Finishing the day we invited Jacob Meagher, barrister, and Lecturer of Law at the University of Brighton. It’s always worthwhile having a speaker at conference give a talk on the more practical side of estate planning, and Jacob’s talk on When Wills go Wrong: The Aftermath of Drafting went down a treat. Drawing from his own experiences and cases, Jacob’s talk covered the Caveat in depth, including its problems and impact, as well as forfeiture clauses and costs. A great way to round off the day leaving delegates with heads full of even more knowledge than ever before.

A quick close to the day’s proceedings followed, with thanks given to the speakers, exhibitors, delegates, as well as Society and venue staff before preparations for that evening’s private dinner began.

Day 1 – Private Dinner

It must be said that anyone who has never attended the Monday night dinner at conference is missing out. Every year we use this as an opportunity to unwind, enjoy good food and company, as well as entertainment which this year came in the form of illusions by Bradley Duncan and the casino tables making a return, as well as caricatures by Chris Taylor who turned out to be that popular, he stayed up until 12:30am, a full 90 minutes after the dinner ended to draw everyone in the queue! Sandwiched in the middle of what is a very serious and hardworking couple of days, an opportunity to have fun with other members, speakers and exhibitors is something I highly recommend giving a try in future.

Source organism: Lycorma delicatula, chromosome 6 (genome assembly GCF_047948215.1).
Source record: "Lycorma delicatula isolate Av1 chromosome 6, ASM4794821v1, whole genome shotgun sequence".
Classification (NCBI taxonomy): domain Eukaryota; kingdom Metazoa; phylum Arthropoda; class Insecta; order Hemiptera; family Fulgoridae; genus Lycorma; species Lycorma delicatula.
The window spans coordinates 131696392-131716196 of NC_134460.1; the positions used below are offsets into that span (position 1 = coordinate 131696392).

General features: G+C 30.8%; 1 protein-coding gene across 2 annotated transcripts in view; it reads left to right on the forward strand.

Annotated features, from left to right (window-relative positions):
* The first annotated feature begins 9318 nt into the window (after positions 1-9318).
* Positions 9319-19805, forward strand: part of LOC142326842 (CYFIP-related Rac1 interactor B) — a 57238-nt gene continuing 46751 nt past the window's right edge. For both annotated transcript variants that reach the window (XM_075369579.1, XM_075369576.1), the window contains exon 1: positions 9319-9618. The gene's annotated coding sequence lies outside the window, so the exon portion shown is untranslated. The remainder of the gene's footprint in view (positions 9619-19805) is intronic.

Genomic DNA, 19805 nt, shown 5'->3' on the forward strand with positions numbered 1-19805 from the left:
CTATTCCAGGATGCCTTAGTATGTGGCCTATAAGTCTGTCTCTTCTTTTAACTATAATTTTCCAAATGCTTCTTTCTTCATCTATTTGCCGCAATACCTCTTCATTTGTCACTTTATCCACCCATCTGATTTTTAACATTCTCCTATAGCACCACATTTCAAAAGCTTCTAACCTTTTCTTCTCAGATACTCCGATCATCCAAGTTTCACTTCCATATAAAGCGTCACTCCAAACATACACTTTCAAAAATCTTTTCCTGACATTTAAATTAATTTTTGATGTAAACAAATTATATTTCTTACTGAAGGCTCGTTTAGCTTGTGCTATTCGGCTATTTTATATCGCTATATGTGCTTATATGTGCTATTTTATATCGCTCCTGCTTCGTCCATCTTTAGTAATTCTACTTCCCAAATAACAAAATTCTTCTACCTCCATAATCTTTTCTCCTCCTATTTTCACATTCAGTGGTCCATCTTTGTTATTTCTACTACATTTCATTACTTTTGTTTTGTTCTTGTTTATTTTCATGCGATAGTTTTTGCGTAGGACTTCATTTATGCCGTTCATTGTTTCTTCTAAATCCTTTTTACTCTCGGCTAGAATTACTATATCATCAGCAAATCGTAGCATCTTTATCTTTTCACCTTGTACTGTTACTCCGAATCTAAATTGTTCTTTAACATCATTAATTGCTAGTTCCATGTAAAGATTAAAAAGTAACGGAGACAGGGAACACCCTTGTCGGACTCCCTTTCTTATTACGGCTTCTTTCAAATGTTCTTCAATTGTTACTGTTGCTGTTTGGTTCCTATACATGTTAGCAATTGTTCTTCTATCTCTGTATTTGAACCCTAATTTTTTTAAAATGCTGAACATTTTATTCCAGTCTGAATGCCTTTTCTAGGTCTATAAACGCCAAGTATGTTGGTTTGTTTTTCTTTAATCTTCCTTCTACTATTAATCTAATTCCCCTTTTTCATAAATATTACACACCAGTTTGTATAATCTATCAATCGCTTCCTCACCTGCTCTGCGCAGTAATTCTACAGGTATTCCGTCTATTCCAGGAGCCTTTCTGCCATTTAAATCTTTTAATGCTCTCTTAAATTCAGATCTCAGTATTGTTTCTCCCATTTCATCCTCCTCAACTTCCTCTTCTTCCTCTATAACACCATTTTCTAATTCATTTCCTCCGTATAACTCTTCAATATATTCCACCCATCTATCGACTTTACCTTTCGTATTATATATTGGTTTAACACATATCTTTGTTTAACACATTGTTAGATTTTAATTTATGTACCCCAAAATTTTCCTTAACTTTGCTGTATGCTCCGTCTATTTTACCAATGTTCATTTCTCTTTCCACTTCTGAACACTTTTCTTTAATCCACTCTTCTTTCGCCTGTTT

Day 2 – Workshops

Choosing who to lead the workshops on day 2 can often be a challenge. Day 1 sometimes comes across as the main event, when often, the workshops provide ample knowledge and provide an opportunity to really get stuck into a particular topic with a speaker on a more personal level thanks to the smaller group sizes. We really put a lot of thought into this year’s workshops and the line-up achieved our highest ever day 2 attendance, with some delegates even booking for just day 2 alone.

This year’s workshops were led by Adam Johnson of Heritage Will Writing, Seb Shakh of WillSuite and Paula Finch of NBM Business Growth, all of whom are conference regulars and have delivered talks in the past, and we were thrilled to have them back once again.

Adam has been delivering online training courses through the College of Will Writing over the last year and has been incredibly popular amongst members. His workshop this year focused on Pensions and Death, providing planning points for estate planners to consider. He even stayed behind to deliver an extra separate session once the workshops had finished, now that’s dedication!